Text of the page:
Belo Horizonte launches its second bus rapid transit (BRT) corridor
Less than two months after launching its first bus rapid transit (BRT) corridor, the Brazilian city of Belo Horizonte has begun operations on its second: MOVE Antônio Carlos. The corridor is already serving 77,000 passengers per day. The MOVE system is composed of the Antônio Carlos and Cristiano Machado corridors, which connect the city’s center to its major districts. The total system length once fully operational will be 23 kilometers (14.3 miles) of dedicated bus lanes that will serve approximately 700,000 passengers each day in the metropolitan region of roughly five million inhabitants.
400,000 of those users are expected to ride the Antônio Carlos corridor. The MOVE system has been met with citywide approval, with potential to become a nationwide symbol of best practices in sustainable transport – a notable achievement in the country where the BRT concept was born in the first place. EMBARQ Brazil has played a central role over the past four years towards making the MOVE BRT a reality, and will continue to be involved in the project by conducting road safety audits to guarantee both safe and sustainable transport for Belo Horizonte.
City leaders and users alike show approval for MOVE
Ramon Victor Cesar, the president of the Transportation and Traffic Agency of Belo Horizonte (BHTrans), believes that BRT corridors, besides benefiting citizens, will also bolster urban renewal. Cesar sees the opening of the MOVE system as not only an achievement for “higher quality commuting, but also for the city and for development around BRT stations.” He continues, “We have already started to study the implementation of transport-oriented development concepts (TOD) for the areas around the Cristiano Machado and Antônio Carlos terminals."
According to Belo Horizonte Mayor Mario Lacerda, initial research conducted by BHTrans on the Cristiano Machado corridor showed “an 85% approval from respondents. People in all income brackets are using MOVE instead of their cars because it’s a faster and more comfortable way to commute in the city.”
Scaling up for sustainable mobility
For the past two months, MOVE Cristiano Machado has operated with capacity for 100,000 people, fewer than the 300,000 the corridor is expected to eventually serve. Cesar explained that gradually implementing the BRT system in different stages is a strategic move that will benefit the user, as "the system needs to adapt to the routine of the population, and that is not something that happens from one day to the next. The user needs to become familiar with the system and get used to the line changes.”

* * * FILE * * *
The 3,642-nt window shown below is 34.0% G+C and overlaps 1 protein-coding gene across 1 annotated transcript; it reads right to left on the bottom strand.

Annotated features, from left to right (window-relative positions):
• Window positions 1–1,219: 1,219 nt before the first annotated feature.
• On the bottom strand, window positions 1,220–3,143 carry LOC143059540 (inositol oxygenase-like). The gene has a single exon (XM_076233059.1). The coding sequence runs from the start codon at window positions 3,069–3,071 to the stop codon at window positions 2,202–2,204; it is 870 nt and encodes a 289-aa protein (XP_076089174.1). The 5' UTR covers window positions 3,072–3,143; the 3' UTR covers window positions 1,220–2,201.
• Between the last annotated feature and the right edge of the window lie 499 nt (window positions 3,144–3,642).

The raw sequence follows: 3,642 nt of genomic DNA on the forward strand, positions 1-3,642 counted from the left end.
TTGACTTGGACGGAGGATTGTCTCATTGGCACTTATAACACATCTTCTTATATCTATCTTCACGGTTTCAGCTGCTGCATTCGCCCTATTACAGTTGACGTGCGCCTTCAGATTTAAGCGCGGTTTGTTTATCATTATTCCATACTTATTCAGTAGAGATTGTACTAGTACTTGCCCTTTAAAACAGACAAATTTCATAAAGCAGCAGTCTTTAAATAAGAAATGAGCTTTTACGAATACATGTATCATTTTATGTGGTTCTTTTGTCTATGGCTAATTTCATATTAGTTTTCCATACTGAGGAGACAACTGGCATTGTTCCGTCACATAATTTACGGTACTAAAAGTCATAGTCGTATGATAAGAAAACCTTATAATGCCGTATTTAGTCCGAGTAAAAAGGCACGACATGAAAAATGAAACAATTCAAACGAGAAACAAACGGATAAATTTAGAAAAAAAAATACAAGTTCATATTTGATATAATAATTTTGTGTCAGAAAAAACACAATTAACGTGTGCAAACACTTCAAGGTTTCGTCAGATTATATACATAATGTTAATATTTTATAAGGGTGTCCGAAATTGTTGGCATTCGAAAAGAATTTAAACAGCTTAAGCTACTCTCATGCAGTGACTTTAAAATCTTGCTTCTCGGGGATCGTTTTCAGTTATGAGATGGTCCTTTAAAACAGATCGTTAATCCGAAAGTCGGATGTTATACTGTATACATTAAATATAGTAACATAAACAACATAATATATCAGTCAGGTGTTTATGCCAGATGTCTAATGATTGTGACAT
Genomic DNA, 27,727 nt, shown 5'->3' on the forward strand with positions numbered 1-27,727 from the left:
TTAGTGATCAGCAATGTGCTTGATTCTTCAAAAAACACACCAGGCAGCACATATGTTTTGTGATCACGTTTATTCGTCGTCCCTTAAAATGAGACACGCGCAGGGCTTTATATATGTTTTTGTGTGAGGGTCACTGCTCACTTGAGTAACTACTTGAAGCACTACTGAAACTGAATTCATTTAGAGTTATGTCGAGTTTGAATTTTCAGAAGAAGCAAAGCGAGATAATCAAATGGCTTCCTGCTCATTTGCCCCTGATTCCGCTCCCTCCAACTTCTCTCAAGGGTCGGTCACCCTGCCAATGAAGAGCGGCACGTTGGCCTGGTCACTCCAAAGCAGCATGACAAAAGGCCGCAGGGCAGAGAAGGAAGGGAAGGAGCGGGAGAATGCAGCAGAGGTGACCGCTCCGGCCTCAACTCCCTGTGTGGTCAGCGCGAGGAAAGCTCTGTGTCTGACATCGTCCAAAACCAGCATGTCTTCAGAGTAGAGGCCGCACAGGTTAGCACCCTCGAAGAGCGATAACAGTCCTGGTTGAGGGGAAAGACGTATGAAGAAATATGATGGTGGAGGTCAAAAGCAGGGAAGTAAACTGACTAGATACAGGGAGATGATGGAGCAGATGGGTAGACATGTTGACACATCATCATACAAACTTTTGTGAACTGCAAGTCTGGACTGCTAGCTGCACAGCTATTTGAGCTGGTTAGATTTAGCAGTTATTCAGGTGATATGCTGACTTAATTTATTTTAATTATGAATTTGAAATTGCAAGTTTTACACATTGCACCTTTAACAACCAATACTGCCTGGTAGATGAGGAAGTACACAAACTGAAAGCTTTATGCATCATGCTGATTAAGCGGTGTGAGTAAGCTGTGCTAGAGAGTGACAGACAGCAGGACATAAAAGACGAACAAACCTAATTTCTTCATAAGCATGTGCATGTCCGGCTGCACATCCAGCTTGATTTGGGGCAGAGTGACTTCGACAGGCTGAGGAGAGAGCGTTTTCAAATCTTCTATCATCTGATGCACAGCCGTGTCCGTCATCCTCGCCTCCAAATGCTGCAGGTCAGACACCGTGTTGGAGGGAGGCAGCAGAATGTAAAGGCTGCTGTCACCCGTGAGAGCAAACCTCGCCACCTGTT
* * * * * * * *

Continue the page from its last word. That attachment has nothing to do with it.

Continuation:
Luis Antonio Lindau, Director of EMBARQ Brazil, reiterated that this is an essential practice for BRT systems, which differ from underground lines, in which "the situation is fully under control. In the world of buses, the tradition is to make adjustments through gradual implementation. One of the beauties of the system is this flexibility. A good BRT system is one that is always adjusting and making improvements.”
MOVE stands as a leader in sustainable mobility for Brazil
Lindau firmly believes that Belo Horizonte’s transport system will one day become a model for the country: "I would rate the host cities for the World Cup in three groups: those that implemented BRT systems, like Belo Horizonte, Rio de Janeiro and Brasília; those that devoted themselves to rail projects that never left the drawing board; and towns that developed a mix of roads for cars and modest projects for transit. I’m glad to say Belo Horizonte is on the front line and will influence the whole country in terms of urban mobility.”
MOVE makes a strong argument for mass transport, offering both travel time savings and amenities like air conditioning and pre-paid boarding. Mayor Lacerda has noted that MOVE has already cut commute time by an average of 50%. While this is significant progress, the city has even more ambitious plans for future sustainable transport.
By 2030, Belo Horizonte hopes to increase the share of mass transport to 70%. Cesar highlighted the relevance of strategic partnerships in ensuring success, noting “EMBARQ Brazil’s contribution over the past four years in the process of sharing their knowledge on the best BRT practices around the world.”
EMBARQ Brazil makes safety a priority for the future of MOVE
EMBARQ Brazil continues its commitment to the city by providing road safety inspections on MOVE’s Cristiano Machado and Antônio Carlos corridors, as well as the downtown portion of the MOVE system. This work, in partnership with BHTrans and Consia Consultants, aims to identify areas in the system with potential safety flaws.
“Now that the system is operating, we can identify how people use the corridors and its infrastructure, including accessibility to the stations and pedestrian sidewalks,” says Brenda Medeiros, Transport Projects Manager for EMBARQ Brazil. This is a continuation of EMBARQ Brazil’s work during the construction phase, which resulted in multiple safety interventions to mitigate the risk of crashes. This work is critical, with Medeiros highlighting that road safety audits can reduce the risk of traffic crashes by 40%.
Mayor Lacerda summed up the successes of MOVE as well as the role of EMBARQ Brazil during his inaugural trip along the MOVE Antônio Carlos corridor: “MOVE is an alternative to prove that it’s possible to provide quality, affordable, public transportation in cities. We are very happy, and we heartily thank EMBARQ Brazil for the technical support provided to validate this project.”